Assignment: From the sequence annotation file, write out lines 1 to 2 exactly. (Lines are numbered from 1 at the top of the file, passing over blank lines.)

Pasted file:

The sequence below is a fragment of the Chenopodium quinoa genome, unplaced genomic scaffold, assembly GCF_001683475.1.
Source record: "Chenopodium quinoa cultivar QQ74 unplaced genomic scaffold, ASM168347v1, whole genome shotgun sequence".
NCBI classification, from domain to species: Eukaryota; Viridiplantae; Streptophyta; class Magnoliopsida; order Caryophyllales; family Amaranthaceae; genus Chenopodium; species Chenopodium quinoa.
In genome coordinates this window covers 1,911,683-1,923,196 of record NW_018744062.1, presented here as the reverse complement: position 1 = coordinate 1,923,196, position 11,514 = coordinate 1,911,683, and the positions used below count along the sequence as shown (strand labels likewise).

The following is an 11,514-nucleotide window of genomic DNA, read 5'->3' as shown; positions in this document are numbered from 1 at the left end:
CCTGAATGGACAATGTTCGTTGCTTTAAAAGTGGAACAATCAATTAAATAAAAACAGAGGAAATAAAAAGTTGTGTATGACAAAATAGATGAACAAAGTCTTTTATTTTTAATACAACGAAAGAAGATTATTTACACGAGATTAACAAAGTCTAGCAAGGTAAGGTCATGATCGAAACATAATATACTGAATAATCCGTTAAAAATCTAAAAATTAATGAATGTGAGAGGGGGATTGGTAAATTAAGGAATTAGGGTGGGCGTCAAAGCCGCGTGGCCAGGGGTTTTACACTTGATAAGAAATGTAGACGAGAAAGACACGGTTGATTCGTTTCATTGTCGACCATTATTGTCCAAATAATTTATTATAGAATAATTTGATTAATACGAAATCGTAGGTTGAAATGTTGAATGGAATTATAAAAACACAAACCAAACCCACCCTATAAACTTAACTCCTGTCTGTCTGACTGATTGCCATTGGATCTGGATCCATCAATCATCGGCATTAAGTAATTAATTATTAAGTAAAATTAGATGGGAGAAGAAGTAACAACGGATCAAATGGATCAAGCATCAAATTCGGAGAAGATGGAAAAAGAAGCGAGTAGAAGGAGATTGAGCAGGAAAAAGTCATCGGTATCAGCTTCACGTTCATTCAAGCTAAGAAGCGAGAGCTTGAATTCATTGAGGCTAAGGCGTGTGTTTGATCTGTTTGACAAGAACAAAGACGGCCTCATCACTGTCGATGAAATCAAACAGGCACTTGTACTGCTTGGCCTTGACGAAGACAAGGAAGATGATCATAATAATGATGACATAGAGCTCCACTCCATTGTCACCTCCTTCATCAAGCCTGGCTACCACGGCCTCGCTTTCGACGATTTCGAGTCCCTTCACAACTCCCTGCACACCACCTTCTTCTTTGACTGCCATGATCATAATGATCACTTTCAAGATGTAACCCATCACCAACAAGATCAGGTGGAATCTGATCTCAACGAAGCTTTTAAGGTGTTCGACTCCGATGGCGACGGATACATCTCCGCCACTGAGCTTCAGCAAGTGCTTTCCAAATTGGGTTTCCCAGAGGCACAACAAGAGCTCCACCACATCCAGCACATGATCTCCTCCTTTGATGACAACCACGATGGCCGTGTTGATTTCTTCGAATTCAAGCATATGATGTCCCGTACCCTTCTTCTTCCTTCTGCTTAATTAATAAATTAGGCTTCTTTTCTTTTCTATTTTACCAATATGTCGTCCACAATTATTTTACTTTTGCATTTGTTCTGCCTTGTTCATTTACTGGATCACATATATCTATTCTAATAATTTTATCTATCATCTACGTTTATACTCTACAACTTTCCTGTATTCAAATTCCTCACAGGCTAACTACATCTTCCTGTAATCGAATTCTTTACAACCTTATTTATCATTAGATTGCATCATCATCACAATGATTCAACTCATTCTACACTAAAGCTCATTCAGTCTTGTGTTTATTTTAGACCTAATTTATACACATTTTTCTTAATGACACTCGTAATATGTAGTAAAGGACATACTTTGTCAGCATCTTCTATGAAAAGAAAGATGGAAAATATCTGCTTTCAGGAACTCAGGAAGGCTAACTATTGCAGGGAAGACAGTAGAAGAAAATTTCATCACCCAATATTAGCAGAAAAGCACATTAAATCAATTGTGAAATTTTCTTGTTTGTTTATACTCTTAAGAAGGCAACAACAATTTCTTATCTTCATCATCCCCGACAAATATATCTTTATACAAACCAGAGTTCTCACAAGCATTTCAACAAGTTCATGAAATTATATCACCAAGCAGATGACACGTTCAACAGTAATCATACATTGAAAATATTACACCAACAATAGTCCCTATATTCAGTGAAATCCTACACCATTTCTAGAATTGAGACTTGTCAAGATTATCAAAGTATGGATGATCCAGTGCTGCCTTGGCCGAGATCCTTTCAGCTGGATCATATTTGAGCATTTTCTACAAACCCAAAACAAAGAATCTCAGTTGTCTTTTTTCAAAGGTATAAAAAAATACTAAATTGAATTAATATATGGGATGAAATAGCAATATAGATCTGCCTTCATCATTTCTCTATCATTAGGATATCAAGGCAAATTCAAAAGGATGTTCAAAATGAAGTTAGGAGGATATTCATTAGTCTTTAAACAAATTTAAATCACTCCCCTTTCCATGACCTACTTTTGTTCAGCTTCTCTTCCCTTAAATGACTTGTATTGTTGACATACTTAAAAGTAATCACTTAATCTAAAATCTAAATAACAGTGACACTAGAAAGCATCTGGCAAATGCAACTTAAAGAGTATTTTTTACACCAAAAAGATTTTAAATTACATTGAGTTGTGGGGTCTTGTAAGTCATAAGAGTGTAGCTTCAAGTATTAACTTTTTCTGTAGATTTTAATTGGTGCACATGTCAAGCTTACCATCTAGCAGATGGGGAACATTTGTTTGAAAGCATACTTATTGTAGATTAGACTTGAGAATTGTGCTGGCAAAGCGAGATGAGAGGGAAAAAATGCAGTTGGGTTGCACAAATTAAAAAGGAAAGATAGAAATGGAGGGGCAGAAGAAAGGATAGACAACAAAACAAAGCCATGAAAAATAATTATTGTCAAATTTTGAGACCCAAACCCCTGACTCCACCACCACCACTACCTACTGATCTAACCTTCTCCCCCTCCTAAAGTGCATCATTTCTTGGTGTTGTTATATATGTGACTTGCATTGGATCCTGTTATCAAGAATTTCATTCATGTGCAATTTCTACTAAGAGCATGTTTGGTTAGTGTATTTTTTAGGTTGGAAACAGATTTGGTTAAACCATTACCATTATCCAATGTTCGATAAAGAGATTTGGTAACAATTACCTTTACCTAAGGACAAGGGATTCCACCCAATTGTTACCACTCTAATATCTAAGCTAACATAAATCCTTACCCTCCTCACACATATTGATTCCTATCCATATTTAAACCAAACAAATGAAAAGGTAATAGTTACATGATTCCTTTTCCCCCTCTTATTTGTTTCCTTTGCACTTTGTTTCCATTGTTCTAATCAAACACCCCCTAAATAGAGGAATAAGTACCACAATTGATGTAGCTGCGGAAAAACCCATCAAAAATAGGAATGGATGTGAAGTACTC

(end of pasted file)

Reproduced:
The sequence below is a fragment of the Chenopodium quinoa genome, unplaced genomic scaffold, assembly GCF_001683475.1.
Source record: "Chenopodium quinoa cultivar QQ74 unplaced genomic scaffold, ASM168347v1, whole genome shotgun sequence".